Betterment pitches itself as the best choice of all the Robo advisors for high net worth individuals, and claims to have the most sophisticated algorithms for optimizing earnings by minimizing fees and tax liabilities. Betterment’s tax management algorithms can improve returns by 2 percent, claims CEO Jon Stein, which means big savings over the long-term. “We think very scientifically about how to come up with our advice,” says Stein. As part of this approach, Betterment eschews using self-evaluation to calculate customers’ risk tolerance, and instead relies on concrete, projectable data points (like fees). Betterment cultivates positive customer behaviors, such as sticking with investments through bear markets, by deemphasizing daily performance in its reports. The company also offers investors the ability to create multiple sub-accounts with different mixes of ETFs and provides the option of automated withdrawals. For investors who may still want human advice, Betterment customer service representatives are available 365 days a year, and the entire team does shifts answering customer questions, including Stein.
At its core, covestor offers three, no-fee passive-investment options. Then it supplements these classic robo advisor products with the opportunity to invest in actively managed funds constructed around specific themes. Investors effectively gain the advantages of passively managed robo advisor funds while simultaneously being able to diversify their investments between manages. All of the portfolio managers are thoroughly vetted by Covestor. CEO Asheesh Advani says dozens of money managers apply to manage funds on Covestor every month and those who are chosen are “a curated group which has gone through our due diligence.”
Savant advisor is a robo advising product offered by rockford, Illinois-based savant capital management and came into being following the company’s 2012 purchase of the startup Invest Simply. While eSavant Advisor uses standard robo advising software to optimize portfolios, the company also pairs every customer with a human Online Financial Planning team, providing many of the benefits and psychological comfort of a more traditional financial advisor. eSavant Advisor competes most directly with Rebalance IRA as both target retirees or other individuals who might want the benefits of robo advising but still need regular human contact.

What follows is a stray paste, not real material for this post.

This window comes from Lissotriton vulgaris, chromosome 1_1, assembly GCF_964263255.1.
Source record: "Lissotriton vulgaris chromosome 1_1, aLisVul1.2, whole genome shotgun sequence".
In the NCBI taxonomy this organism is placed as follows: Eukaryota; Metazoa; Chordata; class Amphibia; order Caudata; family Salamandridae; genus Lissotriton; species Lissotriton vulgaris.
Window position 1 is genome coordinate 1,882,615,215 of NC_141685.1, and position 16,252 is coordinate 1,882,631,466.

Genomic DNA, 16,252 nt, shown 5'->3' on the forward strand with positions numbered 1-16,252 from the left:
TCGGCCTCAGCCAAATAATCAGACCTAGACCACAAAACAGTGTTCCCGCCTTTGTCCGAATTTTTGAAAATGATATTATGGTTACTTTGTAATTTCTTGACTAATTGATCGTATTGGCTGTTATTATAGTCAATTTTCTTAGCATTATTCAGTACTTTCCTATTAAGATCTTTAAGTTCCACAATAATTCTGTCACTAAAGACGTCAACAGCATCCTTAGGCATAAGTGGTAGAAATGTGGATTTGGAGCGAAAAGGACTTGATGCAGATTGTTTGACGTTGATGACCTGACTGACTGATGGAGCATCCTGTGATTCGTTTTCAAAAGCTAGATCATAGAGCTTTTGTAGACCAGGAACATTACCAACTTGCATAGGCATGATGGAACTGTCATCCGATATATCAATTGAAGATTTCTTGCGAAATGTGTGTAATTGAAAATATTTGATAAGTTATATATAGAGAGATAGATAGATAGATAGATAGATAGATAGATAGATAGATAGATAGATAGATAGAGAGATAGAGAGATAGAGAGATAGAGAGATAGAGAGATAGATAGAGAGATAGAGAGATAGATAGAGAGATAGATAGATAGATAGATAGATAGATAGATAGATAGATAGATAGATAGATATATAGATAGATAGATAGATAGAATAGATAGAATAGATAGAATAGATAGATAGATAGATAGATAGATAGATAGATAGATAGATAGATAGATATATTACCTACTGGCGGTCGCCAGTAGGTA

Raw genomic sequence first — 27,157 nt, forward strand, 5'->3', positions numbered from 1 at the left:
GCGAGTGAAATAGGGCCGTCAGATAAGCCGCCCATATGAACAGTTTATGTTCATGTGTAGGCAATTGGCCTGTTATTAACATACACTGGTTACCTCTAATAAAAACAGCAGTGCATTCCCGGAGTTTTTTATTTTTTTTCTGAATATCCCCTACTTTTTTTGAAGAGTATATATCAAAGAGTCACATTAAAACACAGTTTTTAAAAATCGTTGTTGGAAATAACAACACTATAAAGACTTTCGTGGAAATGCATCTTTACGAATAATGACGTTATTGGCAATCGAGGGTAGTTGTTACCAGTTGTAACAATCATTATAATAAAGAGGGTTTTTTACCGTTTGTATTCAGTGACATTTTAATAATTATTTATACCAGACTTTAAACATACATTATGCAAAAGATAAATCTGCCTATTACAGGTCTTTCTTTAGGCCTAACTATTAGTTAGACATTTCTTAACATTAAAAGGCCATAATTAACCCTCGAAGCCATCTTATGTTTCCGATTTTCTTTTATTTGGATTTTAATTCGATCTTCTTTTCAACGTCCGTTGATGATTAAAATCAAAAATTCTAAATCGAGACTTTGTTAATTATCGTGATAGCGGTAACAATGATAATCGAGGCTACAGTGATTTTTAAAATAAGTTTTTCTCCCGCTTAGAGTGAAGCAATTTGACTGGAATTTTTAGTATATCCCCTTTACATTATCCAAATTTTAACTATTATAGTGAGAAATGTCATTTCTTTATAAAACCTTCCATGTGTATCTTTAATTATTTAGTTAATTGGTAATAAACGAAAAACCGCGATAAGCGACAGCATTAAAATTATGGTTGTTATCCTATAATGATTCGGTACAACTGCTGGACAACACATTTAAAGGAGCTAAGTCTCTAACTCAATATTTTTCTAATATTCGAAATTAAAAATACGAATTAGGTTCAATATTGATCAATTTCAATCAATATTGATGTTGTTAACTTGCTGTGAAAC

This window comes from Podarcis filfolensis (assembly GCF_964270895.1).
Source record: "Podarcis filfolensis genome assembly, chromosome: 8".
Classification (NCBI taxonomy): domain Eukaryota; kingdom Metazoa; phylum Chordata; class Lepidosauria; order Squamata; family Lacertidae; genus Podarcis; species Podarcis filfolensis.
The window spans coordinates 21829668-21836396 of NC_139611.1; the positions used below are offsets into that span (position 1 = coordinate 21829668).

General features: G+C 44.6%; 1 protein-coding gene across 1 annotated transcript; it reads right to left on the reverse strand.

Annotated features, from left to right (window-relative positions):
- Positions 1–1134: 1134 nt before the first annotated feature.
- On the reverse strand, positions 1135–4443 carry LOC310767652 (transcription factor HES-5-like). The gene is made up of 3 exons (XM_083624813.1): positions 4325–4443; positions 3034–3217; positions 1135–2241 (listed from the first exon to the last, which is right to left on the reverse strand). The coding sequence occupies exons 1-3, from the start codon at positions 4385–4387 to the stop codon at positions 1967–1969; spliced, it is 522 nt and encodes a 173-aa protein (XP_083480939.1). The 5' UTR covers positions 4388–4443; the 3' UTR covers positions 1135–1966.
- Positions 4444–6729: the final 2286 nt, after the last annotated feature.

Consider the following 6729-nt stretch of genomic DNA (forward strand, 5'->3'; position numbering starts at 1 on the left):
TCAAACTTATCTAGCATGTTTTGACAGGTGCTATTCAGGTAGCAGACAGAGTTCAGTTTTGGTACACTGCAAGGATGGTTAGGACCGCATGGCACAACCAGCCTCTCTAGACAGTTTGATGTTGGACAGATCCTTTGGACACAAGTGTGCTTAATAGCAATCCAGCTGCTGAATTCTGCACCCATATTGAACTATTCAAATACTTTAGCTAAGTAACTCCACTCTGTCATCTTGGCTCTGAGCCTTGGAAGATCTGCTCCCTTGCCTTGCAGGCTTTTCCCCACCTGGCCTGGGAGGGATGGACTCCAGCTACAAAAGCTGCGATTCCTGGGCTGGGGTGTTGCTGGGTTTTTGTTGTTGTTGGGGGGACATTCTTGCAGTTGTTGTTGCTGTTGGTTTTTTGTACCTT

Contact: Savant Capital, 866.489.0500 | savantcapital.com
Futureadvisor’s modus operandi is to personalize your investments and manage them so you don’t have to,” and this is an indication of its status as a pure robo advisor (alongside Wealthfront and Betterment), meaning that their core product is asset allocation using algorithms. Anyone who wants passive investment portfolio management doesn’t need humans anymore, says Chris Nicholson, head of communications. Pure robo advising services like these can offer high net worth investors a boon in the form of extremely low beta. “We focus on, how can we make what we’re certain about,” like fees and taxes, “cost the least,” Nicholson says. Any investor can link brokerage or IRA accounts to FutureAdvisor for free and receive rebalancing and allocation recommendations for passive investment. For a fee, FutureAdvisor will do all of the rebalancing and optimizing for you.
Motif investing is a platform that includes several passively managed, robo advisor-style options alongside themed portfolios with names like “Frack Attack,” “Modern Warfare” and “Natural Gas Glut.” The robo advisor-style “horizon” motifs are like other passively managed funds, except that the Motif model allows users to customize not only the amount of risk in the portfolio, but also the specific ETFs included within it. While the Motif model may not be the best option for established investors looking for a pure robo advisor model, it can be especially good for introducing children to investing. “Our early adopters were all high worth [and] they were using this as a way to give the gift of investment to their children,” says CEO Hardeep Walia. Traditional firms are taking notice: Goldman Sachs Group led a $25 million financing round earlier this year.